The beginner examples in both ruby and elixir show much of the examples either in irb/iex or in a Rails/Phoenix controller. This does not scale. In the Rails world I just look up some common patterns and I get a plethora of results. This does not happen with Elixir so I think I don’t know the patterns (and possibly they aren’t even called patterns).

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In FP it’s the same, You just call those things functions. And You compose those functions to make bigger things.

Presenters, Decorators are from OOP, there is no need because functions are highly composables.

Services, Policies, Queries are probably bounded in a module.

Please note that in Erlang/Elixir we have MFA, You will see this a lot.

It means Module, Function, Arguments :slight_smile:


I took the same way You did, just a bit earlier. As You, I read all the Ruby books You mentionned…

I can remember the depressing feeling of not finding the equivalent of what I learned, all those things Sandi Metz was praising… is it just replaced by MFA?

In Ruby, often You find small objects, used for one function only, that could be parser.parse(), presenter.present()… anything like this. In FP You pass a function.

High order functions are so powerful (something Ruby touch with Lambda) that You don’t need Template, or Strategy patterns.

In Erlang/Elixir, we have some famous Erlangelist… this is one of my favourite talk to understand why this difference is so appealing.

He is the author of Elixir in action, and runs https://www.theerlangelist.com/


Have you read Elixir in Action? Much of the book builds on the same example application of a todo system, with increasing complexity (adding a caching layer, persistency, fault-tolerancy, a web interface, and distribution). When I started out with Elixir I found the way this example evolved over the course of the book a really good guideline for how to evolve a real-world Elixir application.


Now that I’ve read (most of) it, it’s worth noting that the Ecto book also has a chapter on application design (covers pure/impure, Contexts, Umbrellas) while of course Programming Phoenix also covers application design in terms of Contexts - I highly recommend both books :smiley:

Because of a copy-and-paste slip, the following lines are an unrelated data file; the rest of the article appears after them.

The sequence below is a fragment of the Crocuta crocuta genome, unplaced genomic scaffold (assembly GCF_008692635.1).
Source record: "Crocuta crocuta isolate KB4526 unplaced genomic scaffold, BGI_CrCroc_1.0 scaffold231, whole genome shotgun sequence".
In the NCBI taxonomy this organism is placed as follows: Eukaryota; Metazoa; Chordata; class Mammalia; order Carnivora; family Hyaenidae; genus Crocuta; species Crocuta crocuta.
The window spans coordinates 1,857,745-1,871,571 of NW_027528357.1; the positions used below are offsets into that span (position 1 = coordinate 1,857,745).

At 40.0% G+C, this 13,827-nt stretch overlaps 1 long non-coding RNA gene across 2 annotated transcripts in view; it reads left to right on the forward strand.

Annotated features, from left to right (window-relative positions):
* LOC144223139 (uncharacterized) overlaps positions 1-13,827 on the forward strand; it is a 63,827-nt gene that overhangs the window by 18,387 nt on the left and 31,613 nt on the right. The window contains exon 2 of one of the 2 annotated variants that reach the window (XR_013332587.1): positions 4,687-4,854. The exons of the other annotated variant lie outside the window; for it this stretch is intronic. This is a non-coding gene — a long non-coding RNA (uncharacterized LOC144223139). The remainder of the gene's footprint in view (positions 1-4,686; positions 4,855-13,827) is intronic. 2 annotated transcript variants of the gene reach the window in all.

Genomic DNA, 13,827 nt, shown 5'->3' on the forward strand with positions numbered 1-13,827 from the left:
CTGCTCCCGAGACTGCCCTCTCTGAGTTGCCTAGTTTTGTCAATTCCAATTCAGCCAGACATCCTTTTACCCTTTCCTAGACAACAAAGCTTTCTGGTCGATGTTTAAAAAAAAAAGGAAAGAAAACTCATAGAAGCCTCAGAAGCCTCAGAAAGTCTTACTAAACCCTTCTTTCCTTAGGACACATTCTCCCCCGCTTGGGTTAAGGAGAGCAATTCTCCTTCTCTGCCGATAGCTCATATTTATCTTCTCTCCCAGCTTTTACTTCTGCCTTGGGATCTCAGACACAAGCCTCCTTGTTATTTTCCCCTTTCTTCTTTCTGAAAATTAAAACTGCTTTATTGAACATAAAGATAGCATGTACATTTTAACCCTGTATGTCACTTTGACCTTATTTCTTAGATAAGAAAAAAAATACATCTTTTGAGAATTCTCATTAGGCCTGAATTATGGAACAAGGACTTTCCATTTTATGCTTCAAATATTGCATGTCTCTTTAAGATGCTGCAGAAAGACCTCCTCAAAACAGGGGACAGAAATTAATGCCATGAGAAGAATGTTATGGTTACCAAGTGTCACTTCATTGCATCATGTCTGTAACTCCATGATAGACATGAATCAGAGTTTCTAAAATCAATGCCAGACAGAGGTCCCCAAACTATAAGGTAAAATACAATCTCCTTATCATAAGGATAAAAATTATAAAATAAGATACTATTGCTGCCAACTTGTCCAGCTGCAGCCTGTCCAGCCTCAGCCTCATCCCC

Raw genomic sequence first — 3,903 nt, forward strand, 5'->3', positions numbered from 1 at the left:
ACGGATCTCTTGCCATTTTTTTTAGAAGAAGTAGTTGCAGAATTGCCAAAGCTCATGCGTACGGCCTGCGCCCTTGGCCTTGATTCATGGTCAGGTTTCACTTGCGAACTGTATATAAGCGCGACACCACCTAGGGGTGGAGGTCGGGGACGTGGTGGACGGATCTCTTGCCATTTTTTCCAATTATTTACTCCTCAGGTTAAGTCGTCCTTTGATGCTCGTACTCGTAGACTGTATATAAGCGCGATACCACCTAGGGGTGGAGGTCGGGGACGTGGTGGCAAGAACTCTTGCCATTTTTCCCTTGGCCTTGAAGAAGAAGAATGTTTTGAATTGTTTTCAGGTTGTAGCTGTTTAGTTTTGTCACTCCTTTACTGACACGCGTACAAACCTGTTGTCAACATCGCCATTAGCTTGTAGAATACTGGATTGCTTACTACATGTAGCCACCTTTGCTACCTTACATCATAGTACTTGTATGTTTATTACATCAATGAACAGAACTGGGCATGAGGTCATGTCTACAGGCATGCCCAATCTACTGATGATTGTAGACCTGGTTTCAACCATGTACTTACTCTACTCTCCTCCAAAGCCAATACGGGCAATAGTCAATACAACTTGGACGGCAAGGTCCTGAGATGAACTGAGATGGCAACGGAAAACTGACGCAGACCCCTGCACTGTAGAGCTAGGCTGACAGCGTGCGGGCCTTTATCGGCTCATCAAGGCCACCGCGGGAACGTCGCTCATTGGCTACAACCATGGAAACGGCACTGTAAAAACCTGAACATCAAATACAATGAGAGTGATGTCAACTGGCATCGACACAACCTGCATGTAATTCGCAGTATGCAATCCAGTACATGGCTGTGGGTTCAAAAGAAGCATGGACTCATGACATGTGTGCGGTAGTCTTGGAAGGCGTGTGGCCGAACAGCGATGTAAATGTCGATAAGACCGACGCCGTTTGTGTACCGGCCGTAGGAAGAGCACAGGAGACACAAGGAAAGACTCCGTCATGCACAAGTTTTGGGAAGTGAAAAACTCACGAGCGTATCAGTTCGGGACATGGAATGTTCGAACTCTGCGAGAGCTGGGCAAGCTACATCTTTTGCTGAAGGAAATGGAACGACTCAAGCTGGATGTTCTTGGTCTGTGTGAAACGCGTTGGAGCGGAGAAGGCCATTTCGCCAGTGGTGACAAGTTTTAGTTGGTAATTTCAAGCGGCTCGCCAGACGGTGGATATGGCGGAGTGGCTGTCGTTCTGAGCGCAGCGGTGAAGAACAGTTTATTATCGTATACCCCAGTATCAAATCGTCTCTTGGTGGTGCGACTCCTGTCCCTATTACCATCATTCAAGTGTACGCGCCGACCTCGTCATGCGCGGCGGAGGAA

Other books not mentioned here that cover app design (that I haven’t read yet) are Functional Web Development with Elixir, OTP, and Phoenix (Pragprog) and Designing Elixir Systems with OTP (Pragprog) and The Elixir Toy Robot (self-published) may also be worth a look :smiley:


Let’s not forget that BEAM languages also enable CP - Concurrent Programming. The core pattern is a behaviour (see also discussion).

Garret Smith had an effort some years ago to capture some Erlang Patterns which are still available in some markdown documents here - the mostly apply to Elixir as well.


In FP it’s the same,

Sorry, I was kind of oversimplifying.

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Just trying to complement what others have already mentioned. I found this book about functional programming very useful for someone with an OO background:


And, if you really want to know more about design patterns in functional languages, this other one provides examples in Scala and Clojure:


However, I think you better off learning the basics of FP and move where your interests take you. You’ll be amazed at how much you can accomplish with just modules and functions.